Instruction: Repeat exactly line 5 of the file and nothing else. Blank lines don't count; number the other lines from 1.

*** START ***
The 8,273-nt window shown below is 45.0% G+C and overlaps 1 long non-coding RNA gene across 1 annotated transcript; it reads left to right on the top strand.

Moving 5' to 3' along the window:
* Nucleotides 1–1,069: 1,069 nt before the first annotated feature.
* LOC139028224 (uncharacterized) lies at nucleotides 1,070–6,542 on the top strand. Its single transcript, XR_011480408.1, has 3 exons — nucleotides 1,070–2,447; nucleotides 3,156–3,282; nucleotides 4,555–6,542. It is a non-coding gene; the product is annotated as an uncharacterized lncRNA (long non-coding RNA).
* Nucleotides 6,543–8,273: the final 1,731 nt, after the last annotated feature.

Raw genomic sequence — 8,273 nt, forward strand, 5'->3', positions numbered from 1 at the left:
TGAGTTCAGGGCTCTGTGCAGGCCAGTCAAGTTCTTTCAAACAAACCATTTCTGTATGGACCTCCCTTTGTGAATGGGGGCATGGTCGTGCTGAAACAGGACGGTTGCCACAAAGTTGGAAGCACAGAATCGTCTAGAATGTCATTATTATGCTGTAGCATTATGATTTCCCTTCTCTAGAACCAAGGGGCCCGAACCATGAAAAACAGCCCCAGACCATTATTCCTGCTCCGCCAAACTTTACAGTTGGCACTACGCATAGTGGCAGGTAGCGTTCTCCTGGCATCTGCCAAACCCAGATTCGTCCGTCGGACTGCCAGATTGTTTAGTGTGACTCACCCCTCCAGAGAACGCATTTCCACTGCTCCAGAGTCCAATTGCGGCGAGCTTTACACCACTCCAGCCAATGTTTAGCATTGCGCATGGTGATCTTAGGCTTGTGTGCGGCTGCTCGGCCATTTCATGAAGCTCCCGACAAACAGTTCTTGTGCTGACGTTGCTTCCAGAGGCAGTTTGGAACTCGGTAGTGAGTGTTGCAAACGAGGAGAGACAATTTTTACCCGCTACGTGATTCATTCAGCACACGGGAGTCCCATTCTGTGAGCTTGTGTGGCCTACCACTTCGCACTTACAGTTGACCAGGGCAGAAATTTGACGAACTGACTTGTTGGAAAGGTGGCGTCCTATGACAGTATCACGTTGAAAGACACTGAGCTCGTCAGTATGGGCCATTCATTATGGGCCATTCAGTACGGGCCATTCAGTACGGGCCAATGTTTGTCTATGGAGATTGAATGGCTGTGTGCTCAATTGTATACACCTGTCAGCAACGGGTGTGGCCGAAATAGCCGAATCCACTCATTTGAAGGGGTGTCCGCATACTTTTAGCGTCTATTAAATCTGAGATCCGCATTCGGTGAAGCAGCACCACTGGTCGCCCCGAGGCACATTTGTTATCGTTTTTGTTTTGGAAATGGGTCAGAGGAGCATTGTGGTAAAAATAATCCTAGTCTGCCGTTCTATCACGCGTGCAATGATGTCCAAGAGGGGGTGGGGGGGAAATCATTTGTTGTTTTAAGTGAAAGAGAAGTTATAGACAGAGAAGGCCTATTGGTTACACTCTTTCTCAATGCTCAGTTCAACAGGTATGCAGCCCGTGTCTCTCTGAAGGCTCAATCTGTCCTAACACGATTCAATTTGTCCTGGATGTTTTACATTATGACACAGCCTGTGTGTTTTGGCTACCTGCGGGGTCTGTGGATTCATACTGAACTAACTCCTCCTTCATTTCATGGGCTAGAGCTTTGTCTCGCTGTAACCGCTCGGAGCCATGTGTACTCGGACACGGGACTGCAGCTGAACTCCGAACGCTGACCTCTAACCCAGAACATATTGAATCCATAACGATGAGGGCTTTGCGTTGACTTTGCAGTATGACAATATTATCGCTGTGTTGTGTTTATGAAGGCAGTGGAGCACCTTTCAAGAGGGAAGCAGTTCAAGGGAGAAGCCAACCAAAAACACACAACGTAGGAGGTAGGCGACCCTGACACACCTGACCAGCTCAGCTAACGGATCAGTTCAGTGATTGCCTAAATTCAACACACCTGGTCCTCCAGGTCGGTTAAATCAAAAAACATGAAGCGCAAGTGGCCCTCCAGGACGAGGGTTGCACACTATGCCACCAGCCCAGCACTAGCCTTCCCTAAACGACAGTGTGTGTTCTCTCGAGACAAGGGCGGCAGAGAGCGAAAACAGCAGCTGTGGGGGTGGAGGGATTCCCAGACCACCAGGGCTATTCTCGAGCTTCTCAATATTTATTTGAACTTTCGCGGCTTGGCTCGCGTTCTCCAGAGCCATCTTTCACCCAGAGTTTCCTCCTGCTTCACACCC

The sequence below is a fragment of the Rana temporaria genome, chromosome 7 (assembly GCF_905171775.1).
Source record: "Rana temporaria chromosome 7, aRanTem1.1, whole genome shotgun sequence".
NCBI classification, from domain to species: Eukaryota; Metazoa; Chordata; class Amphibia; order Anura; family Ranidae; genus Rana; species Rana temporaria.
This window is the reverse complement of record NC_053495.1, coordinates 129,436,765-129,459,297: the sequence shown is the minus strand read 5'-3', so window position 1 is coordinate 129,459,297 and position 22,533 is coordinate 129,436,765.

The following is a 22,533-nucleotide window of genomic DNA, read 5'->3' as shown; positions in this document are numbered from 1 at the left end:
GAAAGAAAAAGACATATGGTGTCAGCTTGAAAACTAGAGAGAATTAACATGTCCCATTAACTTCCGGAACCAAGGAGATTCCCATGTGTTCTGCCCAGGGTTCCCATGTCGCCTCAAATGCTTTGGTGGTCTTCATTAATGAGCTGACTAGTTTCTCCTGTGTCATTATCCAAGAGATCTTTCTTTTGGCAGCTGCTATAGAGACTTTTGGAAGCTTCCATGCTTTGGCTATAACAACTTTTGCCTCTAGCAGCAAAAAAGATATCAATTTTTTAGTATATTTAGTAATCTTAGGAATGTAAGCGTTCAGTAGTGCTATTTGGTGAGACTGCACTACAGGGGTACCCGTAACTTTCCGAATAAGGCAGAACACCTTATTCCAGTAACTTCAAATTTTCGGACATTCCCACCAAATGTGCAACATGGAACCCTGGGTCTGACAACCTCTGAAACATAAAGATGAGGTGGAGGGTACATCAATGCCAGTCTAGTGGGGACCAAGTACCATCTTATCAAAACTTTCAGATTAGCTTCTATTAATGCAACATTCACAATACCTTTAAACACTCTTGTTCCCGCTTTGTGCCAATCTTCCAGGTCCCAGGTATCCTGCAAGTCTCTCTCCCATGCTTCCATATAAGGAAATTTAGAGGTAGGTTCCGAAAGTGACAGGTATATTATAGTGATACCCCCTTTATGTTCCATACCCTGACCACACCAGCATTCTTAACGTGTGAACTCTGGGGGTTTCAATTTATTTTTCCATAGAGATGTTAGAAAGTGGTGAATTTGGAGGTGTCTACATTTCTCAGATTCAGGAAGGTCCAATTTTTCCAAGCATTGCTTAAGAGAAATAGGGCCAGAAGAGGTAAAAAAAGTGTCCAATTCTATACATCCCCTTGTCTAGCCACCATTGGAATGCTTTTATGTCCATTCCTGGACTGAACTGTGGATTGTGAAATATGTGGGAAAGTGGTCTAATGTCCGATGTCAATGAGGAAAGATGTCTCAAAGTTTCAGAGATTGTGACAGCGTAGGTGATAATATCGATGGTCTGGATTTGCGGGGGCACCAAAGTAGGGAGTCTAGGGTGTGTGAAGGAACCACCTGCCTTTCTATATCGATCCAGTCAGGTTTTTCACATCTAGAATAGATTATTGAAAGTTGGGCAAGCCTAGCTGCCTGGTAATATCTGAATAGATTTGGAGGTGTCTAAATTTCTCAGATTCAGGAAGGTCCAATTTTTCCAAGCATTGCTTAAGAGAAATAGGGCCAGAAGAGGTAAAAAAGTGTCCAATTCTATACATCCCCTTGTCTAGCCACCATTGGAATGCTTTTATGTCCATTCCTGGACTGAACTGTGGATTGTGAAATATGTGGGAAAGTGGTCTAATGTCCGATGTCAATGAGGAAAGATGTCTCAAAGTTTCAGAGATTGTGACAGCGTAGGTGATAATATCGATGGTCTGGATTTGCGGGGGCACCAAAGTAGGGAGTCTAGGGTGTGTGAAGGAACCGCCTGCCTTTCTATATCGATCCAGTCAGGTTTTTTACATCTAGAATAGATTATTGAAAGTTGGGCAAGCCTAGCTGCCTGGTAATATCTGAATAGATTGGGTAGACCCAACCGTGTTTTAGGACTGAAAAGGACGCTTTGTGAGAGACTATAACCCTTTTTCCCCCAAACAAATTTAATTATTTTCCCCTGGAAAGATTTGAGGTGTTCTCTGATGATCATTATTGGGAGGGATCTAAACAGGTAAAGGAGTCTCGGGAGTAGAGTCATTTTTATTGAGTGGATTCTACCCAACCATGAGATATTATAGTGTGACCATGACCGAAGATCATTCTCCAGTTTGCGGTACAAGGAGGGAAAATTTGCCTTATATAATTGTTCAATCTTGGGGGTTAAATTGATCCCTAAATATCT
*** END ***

* Nucleotides 6,543–8,273: the final 1,731 nt, after the last annotated feature.